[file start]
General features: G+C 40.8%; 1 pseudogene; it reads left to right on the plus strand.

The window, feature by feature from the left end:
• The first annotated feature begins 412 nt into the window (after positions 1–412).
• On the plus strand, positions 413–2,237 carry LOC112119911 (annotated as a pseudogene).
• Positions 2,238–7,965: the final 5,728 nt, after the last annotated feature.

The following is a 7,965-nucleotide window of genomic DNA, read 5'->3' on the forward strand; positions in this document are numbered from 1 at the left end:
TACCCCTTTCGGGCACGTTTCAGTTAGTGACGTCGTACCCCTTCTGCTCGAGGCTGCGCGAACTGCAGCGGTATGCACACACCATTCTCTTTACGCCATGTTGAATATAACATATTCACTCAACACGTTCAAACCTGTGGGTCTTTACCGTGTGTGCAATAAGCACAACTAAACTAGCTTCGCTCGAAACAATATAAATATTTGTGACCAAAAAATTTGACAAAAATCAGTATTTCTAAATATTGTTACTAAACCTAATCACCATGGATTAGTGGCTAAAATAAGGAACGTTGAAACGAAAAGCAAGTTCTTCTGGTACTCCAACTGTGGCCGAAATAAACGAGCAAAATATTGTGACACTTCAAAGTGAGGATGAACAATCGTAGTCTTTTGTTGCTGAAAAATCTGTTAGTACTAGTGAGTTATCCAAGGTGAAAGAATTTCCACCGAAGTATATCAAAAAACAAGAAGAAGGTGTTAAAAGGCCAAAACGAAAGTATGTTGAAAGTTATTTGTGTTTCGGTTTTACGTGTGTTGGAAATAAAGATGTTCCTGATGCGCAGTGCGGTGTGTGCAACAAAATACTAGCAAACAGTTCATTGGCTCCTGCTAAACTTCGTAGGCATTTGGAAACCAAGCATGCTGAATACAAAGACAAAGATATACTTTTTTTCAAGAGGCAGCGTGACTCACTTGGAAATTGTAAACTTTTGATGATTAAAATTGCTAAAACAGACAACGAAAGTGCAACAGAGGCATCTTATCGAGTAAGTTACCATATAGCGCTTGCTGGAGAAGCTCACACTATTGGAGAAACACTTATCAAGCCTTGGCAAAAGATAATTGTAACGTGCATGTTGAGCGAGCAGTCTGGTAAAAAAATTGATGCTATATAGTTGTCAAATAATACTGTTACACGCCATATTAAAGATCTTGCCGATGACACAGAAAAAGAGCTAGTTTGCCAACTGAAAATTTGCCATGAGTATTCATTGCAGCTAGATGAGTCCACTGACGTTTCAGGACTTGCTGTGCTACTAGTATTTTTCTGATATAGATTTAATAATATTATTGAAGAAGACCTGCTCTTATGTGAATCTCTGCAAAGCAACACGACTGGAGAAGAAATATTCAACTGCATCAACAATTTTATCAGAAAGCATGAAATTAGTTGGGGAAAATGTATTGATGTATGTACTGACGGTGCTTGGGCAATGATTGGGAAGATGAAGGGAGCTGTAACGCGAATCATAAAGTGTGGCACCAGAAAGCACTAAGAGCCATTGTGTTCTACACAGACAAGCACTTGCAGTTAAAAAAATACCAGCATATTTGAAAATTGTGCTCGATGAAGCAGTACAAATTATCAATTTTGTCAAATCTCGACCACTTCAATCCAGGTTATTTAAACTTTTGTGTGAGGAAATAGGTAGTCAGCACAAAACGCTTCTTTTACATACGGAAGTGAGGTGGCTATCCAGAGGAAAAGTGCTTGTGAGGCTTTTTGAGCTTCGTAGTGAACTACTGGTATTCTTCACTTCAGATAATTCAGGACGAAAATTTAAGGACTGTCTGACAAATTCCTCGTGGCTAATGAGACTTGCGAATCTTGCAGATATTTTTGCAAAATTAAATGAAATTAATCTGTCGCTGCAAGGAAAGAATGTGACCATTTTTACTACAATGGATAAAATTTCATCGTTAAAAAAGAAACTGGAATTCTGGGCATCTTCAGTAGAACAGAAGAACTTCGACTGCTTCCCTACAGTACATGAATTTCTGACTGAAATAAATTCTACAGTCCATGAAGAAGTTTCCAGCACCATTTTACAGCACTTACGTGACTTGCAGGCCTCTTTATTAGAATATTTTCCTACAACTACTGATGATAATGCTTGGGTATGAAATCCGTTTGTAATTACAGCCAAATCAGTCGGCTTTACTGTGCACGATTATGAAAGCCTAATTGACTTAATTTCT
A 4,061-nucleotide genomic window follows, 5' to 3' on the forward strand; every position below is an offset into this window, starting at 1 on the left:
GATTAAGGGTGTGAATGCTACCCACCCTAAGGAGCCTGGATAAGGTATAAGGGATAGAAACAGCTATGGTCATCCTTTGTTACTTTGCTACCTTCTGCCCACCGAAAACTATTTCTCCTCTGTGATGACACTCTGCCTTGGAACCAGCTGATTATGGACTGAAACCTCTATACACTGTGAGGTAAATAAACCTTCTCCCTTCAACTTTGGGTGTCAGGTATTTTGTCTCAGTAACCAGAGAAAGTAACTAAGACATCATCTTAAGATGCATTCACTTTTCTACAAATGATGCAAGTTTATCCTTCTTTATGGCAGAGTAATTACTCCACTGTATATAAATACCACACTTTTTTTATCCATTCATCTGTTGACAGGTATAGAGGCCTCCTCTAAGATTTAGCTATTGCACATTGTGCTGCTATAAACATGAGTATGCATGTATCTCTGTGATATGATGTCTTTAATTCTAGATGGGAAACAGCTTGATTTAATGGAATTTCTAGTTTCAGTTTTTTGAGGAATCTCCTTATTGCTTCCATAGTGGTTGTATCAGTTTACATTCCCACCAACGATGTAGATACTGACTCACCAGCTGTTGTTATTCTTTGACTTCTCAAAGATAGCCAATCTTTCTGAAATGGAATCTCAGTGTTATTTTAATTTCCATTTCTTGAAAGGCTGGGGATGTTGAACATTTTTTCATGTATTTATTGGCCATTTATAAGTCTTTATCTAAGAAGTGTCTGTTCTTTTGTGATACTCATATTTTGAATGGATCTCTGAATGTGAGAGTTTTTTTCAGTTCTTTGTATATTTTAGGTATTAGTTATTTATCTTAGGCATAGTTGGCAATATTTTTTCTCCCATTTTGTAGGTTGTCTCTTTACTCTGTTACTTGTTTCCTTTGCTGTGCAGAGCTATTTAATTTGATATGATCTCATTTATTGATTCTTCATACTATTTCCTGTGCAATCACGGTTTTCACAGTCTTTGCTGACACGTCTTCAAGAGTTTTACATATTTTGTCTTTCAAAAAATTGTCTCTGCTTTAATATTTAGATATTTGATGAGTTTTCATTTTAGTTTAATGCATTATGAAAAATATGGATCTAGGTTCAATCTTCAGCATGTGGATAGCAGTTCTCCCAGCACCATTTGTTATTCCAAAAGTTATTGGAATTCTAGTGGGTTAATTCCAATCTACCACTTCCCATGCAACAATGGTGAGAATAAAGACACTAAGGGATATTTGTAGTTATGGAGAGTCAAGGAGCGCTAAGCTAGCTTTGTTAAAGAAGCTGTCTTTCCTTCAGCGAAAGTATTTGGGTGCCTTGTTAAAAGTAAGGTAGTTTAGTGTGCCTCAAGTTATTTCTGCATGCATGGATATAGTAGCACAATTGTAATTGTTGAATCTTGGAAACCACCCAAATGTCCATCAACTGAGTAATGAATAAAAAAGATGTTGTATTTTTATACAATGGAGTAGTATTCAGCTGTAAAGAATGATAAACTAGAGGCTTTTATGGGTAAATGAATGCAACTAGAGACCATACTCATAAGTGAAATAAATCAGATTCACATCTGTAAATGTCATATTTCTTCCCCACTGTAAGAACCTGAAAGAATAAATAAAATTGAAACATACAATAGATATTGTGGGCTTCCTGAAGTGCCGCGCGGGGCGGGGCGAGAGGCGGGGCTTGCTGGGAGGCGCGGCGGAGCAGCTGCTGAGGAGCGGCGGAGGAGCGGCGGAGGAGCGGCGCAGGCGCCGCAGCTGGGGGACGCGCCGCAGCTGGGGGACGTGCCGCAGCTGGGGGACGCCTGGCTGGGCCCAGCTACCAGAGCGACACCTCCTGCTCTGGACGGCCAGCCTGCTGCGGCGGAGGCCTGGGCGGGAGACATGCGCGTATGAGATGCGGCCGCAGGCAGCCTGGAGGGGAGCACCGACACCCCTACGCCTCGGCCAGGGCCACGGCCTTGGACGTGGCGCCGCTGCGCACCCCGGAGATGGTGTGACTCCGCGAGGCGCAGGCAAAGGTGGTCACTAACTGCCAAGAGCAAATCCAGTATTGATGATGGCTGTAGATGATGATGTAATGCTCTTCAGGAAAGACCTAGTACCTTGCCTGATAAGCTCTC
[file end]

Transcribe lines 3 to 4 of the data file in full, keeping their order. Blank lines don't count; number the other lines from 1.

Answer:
• The first annotated feature begins 412 nt into the window (after positions 1–412).
• On the plus strand, positions 413–2,237 carry LOC112119911 (annotated as a pseudogene).